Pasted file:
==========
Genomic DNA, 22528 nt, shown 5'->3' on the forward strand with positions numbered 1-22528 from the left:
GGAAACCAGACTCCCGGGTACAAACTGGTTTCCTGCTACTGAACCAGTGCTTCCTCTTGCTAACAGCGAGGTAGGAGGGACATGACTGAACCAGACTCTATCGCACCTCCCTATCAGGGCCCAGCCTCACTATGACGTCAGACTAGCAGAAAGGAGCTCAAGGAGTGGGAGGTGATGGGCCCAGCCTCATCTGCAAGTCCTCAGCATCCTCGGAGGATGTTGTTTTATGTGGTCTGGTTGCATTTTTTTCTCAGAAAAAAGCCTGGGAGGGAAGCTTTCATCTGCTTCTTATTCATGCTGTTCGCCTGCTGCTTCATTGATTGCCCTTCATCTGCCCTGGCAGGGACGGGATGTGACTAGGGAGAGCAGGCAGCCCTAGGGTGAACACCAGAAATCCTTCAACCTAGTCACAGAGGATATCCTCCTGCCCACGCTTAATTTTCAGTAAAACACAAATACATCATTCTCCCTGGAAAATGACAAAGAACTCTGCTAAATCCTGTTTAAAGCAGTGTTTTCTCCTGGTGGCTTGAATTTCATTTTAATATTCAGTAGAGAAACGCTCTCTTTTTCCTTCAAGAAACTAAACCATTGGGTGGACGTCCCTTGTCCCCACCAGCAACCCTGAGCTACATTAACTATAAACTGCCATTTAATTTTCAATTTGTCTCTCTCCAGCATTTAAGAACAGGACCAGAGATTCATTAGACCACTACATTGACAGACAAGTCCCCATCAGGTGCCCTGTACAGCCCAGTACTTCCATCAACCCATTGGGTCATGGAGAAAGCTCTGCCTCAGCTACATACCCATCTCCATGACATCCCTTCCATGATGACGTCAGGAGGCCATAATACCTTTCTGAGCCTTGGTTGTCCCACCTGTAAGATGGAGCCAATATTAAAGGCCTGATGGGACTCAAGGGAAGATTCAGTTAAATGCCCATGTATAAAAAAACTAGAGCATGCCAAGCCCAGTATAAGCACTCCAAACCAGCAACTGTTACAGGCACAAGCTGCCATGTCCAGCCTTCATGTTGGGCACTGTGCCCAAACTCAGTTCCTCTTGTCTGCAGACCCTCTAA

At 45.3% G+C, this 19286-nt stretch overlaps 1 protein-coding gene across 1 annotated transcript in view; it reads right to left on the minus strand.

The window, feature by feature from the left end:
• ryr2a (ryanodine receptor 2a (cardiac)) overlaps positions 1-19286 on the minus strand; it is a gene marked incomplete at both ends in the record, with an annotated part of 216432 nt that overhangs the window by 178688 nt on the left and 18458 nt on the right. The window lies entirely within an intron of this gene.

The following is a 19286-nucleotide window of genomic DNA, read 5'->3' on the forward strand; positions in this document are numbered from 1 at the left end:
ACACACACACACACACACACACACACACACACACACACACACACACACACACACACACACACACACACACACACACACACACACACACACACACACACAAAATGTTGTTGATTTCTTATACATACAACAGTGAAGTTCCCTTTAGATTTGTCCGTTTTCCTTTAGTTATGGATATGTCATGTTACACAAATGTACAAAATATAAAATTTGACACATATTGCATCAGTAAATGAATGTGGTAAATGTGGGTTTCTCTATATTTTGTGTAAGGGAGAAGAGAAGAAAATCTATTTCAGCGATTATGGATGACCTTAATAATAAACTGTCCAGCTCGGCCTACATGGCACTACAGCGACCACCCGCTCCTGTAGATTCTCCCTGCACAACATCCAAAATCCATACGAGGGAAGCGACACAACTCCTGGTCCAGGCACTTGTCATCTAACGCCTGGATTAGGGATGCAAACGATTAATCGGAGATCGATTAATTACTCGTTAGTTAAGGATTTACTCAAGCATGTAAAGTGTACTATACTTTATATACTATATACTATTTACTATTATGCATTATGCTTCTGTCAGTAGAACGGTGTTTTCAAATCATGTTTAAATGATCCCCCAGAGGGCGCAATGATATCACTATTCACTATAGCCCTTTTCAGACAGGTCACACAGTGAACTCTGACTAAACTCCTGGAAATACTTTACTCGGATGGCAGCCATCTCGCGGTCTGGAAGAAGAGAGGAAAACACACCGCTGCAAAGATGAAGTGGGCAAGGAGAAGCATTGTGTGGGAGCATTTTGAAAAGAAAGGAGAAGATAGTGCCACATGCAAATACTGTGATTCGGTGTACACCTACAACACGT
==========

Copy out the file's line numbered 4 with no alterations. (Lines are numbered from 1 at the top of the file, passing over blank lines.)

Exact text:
The window, feature by feature from the left end: